AFL Round 3- Adelaide v Sydney: Danger in Dallas

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Saturday morning, in Singapore’s Boat Quay. The footy’s on in an Australian-themed pub called the Dallas Bar. I imagine somewhere like Uzbekistan there’s an American boozer showing baseball, and named the Wagga Wagga.

I’m seldom homesick, but today I am. It’s the Crows first game at Adelaide Oval. Since dawn it’s been bucketing here, and despite the heat, our sodden skies contrast with the sunshiny allure on the screen.

For his new club Buddy has so far done little, but he slots the first goal from fifty. In our code a Franklin major, unlike the Franklin mint, often provides a twinkling of beauty. He’s an elegant kick, not thumping like Travis Cloke. Buddy’s about finesse and timing; more Mark Waugh than Dave Warner. The mythology seems true: Adelaide runs players and teams back into form.

Sydney youngster Luke Parker gets two in a rush, and then Malceski contributes. The Crows are tentative, and lack intelligent aggression. Our backline is a jumble. As fabled Kimba coach Danny Horgan says, “They’re playing with a pocket full of eggs.”

Among the second stanza highlights is a dazzling chase from Crow Brodie Smith. Leroy Jetta’s shrieking through the middle, seemingly clear, with Buddy streaming out towards him. Approaching half-forward, Jetta takes a bounce. Gaining on him, Smith launches himself, and slings Jetta down. Superb tackle! It could be a catalyst.

It is. Like the ghostly detective in JB Priestley’s An Inspector Calls Adelaide “takes charge massively.” However, inaccuracy, chiefly through lightning fast, and thunderously built Josh Jenkins, leaves the ascendency with Sydney at the main interval.

Doubtless, the Dallas Bar would be stripped of its Texan moniker if it didn’t deliver a burger the size of Damian Monkhorst’s head. It does, and I star in my own half-time show.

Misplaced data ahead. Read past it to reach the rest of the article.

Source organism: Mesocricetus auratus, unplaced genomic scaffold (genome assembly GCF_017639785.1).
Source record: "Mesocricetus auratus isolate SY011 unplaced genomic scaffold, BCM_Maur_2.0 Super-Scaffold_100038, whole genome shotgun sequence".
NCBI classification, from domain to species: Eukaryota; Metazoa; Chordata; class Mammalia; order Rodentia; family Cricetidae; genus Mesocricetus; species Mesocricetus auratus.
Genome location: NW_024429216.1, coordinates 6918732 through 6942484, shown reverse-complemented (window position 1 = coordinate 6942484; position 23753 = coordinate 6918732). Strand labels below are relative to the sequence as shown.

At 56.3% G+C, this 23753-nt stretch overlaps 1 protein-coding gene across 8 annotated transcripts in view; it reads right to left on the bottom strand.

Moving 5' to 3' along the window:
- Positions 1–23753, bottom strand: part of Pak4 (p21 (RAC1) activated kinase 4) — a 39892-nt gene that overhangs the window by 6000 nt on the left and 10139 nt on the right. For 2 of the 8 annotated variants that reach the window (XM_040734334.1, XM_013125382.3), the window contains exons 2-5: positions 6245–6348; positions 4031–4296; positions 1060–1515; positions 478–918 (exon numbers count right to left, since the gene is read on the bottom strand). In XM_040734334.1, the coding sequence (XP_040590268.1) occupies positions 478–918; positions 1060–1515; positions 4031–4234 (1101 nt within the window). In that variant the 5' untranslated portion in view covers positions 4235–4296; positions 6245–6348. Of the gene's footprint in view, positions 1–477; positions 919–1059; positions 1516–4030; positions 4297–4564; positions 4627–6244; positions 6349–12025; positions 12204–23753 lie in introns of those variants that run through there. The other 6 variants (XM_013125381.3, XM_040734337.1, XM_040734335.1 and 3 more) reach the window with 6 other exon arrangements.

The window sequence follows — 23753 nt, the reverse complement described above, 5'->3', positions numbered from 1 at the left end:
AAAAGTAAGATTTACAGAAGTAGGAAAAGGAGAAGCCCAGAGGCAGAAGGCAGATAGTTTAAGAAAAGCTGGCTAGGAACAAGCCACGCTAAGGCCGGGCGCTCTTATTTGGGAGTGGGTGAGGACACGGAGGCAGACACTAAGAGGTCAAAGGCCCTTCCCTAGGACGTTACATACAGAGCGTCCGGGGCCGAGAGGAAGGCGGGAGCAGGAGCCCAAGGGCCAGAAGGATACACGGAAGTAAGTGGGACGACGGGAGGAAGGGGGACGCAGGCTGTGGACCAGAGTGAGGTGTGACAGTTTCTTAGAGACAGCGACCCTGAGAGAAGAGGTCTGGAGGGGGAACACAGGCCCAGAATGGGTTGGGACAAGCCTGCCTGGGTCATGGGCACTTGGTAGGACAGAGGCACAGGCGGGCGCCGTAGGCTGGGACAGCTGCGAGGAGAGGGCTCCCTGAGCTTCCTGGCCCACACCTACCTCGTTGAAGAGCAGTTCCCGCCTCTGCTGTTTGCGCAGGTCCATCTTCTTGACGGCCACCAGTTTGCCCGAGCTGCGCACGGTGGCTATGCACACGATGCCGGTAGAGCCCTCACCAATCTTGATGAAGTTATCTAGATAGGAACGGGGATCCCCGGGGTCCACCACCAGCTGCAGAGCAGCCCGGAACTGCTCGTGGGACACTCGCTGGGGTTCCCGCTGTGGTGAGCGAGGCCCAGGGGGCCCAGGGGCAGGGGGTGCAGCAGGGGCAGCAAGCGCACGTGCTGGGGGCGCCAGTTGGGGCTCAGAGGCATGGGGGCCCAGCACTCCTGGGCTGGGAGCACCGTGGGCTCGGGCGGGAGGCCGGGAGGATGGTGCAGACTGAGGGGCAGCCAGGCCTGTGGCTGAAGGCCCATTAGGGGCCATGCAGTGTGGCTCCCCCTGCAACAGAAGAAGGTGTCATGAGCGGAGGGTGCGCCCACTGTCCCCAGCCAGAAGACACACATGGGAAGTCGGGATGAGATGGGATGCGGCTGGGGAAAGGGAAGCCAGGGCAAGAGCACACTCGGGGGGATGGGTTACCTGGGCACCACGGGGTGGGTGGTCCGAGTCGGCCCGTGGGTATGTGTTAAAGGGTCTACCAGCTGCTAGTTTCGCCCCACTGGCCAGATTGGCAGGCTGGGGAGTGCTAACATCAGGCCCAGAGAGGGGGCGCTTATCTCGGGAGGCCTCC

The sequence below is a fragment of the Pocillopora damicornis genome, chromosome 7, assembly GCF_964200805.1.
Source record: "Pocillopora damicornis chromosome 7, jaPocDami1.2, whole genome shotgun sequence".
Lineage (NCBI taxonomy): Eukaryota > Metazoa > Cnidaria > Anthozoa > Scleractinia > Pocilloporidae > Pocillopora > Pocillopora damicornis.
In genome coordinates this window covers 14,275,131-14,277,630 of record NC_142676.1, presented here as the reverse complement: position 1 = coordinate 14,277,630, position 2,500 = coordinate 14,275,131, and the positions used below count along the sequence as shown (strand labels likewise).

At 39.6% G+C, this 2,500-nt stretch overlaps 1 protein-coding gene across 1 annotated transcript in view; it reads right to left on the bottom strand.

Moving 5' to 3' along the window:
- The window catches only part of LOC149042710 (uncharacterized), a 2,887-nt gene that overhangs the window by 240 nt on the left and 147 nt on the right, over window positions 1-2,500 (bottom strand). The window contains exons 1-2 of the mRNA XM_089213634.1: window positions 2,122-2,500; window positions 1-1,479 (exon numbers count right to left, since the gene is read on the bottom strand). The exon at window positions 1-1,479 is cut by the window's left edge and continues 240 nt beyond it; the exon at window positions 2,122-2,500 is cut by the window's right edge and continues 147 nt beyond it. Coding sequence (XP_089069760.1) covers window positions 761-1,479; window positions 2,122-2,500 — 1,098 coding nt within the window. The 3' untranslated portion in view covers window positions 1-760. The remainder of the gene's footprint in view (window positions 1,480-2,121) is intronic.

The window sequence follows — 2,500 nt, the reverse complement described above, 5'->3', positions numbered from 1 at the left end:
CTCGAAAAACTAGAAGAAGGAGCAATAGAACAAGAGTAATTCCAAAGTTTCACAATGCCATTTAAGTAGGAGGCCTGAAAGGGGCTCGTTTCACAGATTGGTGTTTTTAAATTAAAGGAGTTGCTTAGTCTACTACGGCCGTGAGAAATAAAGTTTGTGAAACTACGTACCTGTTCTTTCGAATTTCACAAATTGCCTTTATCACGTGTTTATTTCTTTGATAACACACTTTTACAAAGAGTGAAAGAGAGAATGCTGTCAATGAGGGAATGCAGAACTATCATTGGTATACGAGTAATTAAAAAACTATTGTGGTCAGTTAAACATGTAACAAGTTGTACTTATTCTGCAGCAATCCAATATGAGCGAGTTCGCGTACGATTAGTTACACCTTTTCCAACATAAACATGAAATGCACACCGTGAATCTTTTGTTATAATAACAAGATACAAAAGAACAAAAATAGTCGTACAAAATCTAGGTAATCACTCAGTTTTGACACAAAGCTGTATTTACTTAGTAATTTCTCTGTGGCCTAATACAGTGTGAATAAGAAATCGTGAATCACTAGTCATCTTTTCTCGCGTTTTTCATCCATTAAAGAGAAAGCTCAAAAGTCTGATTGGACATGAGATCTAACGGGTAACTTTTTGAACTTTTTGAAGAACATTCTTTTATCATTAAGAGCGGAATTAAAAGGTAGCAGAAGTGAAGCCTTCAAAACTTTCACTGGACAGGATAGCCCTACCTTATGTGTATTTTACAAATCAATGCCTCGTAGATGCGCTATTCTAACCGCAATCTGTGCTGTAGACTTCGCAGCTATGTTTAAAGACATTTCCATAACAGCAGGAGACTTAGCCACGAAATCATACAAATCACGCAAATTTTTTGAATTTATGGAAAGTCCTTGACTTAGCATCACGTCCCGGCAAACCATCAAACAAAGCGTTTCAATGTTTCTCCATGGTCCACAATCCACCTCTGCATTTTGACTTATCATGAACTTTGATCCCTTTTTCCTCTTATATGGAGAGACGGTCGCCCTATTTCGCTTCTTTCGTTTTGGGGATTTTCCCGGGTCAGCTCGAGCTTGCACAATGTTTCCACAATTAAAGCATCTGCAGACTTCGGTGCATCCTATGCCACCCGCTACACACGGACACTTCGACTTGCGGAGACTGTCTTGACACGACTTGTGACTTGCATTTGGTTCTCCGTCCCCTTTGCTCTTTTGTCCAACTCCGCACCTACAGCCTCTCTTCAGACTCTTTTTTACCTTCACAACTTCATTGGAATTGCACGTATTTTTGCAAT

For the third time this season Adelaide threatens hollowly in the third quarter. When Dangerfield and Mackay kick long, stirring goals they appear poised for victory at the fetching oval.

But Buddy again murders the Crows with a wily baulk and a buoyant six-pointer. We’re in grave danger. But as Jack Nicholson’s Colonel Nathan R. Jessup growls in A Few Good Men, “Is there another kind?”

Lady Penelope’s chauffeur Parker then registers his third. An impressive display, and the goal results from a prodigious handball by Kieran Jack. I know he shouldn’t, but I’m reminded of this sentence, which tidily illustrates the value of capital letters: I helped my Uncle Jack off his horse.

At the final change the Swans lead by four goals. During the huddle the Adelaide forwards must’ve inhaled multiple Dallas Bar burgers for they then unforgivably kick seven behinds.

Here in Singapore our own hot deluge continues. Meanwhile, there are telling majors to Hannebury, Cunningham (not KG) and the man with an appellation like agricultural pesticide, LRT. Nothing functions for the Crows. Betts, Petrenko and Griggs all miss opportunities. Like Curtly Ambrose decades earlier, the Swans are fluently annihilating the locals on their own pristine arena.

My friend R. Bowden’s at the game with his toddler. With the match now a catastrophe, the two-year old’s response is reasonable. The bathing sunshine, and Daddy’s football torture offer no choice. He falls asleep.

Bowden and I were among some Kapunda boys who finished our playing careers at the Unley Jets. Late in that season we suited up in the C Grade (obligatory, self-applied nickname: The C Men) against the Glenunga Rams.

The match decided who finished bottom of the A8’s, then Adelaide football’s lowest competitive rung. It was a dreadful July afternoon, and, of course, Unley was whipped.

In the fourth term, my cousin Puggy, once a handy footballer, and also tagged Daicos as a junior, was dragged, mostly for symbolic effect, to rouse the rest of us into action.

As he ambled, for the ultimate time, from the forward pocket toward the bench, I hollered out to him, as only family can, “You know this actually makes you the worst footballer in Adelaide!”

That was a miserable match, made memorable.

On an autumnal afternoon, Adelaide against Sydney was a memorable match, made miserable.

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